Piano Care & Maintenance Suggestions
Conder's Piano Service suggests certain Care and Maintenance of your piano for optimum performance and longevity.
A Guide to Purchasing a Piano Piano Care & Maintenance Suggestions
Vintage & Pre-Owned Piano Sales Piano Tuning & Voicing
Event Rental and Rent-to-Own Piano Repair & Regulation
Piano Brokerage, Estimates & Appraisals Piano Restoration & Refinishing
Piano Moving & Moving Suggestions
About Our Business
Frequency of Tuning, Regulation, Voicing
Under normal circumstances, a piano in your home, in a constantly controlled climate, and not frequently moved or repositioned, should hold tunings very well. However, whether it is played or not, all pianos should be tuned at least every two (2) years in order to “maintain the pitch” at A440.
Depending on the circumstances, if a piano is repeatedly moved around, subjected to temperature variations, etc., it could require tuning as often as every month in order to remain “performance ready”. More information is available under “Piano Tuning & Voicing”.
As pianos are played, over time, points of contact of key and action parts wear, and the piano can lose consistency of touch from key to key. Through a variety of adjustments, these problems can be corrected. In our experience, under normal use, if minor adjustments are made to “touch up” the regulation every 2 - 5 years (when the piano is tuned), major regulation is not required for many years (25+ years). More information about regulation is available at “Piano Repair & Regulation”.
Over time, as a piano is played, the hammers become worn and compressed. This creates a loss of consistency of volume from note to note and also a deterioration of overall tone quality of the piano. Various treatments to the hammers can correct this problem. The frequency of need for “voicing”, on average, is almost identical to “regulation”, as outlined above.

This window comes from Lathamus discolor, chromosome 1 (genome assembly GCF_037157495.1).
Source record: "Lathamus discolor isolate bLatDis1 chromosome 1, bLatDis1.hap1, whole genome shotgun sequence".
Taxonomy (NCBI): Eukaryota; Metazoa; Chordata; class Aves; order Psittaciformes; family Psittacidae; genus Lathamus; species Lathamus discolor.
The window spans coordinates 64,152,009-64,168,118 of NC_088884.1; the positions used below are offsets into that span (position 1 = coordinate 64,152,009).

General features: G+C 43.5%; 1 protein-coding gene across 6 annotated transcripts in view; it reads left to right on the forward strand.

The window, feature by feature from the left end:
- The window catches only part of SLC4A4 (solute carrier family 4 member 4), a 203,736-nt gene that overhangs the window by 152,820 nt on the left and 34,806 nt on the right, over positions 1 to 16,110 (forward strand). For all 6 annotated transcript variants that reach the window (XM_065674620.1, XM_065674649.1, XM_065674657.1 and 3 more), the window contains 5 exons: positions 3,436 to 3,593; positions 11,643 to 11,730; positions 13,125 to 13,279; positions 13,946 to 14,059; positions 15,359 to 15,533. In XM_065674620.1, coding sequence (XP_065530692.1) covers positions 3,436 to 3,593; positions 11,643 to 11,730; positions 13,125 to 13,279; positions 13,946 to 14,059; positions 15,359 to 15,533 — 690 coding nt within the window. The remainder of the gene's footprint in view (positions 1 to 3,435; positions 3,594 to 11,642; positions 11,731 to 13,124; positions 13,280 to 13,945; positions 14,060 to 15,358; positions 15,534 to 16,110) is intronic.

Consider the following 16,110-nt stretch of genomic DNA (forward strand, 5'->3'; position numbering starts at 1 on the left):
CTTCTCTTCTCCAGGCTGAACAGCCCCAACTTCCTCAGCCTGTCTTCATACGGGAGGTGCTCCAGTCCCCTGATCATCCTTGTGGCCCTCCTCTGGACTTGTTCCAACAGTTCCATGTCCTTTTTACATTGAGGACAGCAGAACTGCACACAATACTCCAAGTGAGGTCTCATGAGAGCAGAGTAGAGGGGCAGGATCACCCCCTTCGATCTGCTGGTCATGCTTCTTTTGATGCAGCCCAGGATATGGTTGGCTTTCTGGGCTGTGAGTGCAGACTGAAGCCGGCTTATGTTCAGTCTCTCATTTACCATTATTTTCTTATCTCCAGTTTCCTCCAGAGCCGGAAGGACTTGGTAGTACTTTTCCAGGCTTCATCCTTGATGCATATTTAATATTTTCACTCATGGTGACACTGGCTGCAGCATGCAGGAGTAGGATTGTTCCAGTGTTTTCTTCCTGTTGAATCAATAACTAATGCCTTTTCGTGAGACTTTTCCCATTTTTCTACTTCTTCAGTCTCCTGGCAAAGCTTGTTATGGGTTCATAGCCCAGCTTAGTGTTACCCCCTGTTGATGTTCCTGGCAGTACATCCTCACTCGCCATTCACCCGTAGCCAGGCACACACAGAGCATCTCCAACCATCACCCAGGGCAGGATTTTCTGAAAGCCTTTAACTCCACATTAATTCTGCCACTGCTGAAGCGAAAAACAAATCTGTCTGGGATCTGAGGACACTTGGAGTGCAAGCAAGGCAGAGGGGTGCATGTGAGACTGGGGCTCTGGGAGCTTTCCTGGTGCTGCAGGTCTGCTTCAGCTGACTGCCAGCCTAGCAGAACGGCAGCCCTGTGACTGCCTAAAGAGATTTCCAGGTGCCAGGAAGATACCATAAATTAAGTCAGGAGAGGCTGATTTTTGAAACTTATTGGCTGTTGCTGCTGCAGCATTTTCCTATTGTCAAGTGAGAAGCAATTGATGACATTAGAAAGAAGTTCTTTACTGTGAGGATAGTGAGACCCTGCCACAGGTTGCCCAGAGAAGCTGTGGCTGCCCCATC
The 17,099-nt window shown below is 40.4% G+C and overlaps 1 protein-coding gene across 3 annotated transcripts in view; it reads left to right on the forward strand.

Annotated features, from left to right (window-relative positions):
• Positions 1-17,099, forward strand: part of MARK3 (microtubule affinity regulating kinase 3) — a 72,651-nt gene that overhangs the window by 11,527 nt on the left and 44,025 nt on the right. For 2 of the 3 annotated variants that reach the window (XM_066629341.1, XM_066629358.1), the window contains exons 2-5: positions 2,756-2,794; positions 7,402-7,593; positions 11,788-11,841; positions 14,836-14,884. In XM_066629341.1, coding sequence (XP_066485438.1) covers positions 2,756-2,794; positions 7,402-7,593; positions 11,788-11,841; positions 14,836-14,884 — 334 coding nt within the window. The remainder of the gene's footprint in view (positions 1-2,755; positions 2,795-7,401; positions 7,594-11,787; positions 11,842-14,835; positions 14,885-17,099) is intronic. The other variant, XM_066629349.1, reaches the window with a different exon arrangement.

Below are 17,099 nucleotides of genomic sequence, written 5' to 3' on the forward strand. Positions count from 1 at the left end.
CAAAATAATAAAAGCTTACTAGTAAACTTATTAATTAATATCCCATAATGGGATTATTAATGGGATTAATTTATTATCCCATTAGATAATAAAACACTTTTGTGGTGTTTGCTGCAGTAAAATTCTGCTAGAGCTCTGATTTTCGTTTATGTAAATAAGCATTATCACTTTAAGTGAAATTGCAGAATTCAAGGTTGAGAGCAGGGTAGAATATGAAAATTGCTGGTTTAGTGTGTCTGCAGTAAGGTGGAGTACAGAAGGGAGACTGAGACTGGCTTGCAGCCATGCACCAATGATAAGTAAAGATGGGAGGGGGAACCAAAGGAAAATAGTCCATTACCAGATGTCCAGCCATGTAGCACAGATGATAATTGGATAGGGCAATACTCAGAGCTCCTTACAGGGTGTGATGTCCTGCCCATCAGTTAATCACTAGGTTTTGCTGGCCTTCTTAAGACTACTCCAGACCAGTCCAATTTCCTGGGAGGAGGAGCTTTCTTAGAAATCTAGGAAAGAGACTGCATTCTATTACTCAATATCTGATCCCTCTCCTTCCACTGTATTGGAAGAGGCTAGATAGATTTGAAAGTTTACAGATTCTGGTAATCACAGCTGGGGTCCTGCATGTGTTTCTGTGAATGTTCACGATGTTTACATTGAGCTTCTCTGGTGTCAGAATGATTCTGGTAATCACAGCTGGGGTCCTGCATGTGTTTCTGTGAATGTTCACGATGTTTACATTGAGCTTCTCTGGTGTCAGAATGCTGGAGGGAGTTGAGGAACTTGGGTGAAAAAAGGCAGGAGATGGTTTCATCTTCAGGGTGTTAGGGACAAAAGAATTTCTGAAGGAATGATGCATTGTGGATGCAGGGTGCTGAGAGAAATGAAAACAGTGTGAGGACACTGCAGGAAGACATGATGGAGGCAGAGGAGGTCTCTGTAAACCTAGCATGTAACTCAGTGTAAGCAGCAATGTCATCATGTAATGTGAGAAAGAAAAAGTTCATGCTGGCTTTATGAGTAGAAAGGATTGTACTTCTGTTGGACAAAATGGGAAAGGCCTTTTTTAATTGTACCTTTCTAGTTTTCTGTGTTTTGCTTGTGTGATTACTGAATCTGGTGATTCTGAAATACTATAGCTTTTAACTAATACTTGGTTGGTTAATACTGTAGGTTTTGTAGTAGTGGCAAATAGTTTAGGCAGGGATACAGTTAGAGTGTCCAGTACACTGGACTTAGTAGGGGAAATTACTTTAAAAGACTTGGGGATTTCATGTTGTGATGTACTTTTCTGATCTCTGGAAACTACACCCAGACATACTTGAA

The need for both regulation and voicing are determined by the required performance of the piano desired by the pianist. However, keep in mind, as more time passes and the problems gradually become worse, the time required to execute the adjustments to bring the piano back to proper condition increases, as does the expense of the service.
More information about voicing is also available at “Piano Tuning & Voicing”.
Cosmetic Care of Finishes, Keys, etc.
There are many different kinds of piano finishes that require different treatment for optimum longevity and appearance. However, all finishes are subject to problems due to some common mistreatment.
Try to avoid polishes that contain wax. The constant application of wax over time creates a hazy build-up on the finish. We suggest that products such as Endust, or a nice oil-based polish be used. If you are dusting anywhere inside the cabinet (such as inside the lid of a grand piano), it is important that no cleaning product is directly applied to the surface. Instead, apply product to a soft cloth and then wipe surfaces.
Keys can be cleaned with a damp cloth. However, it is very important that the cloth is not too wet. Wring excess moisture from cloth until it is damp. Moisture is your piano’s greatest enemy. If moisture gets between the keys, there could be devastating effects to your piano.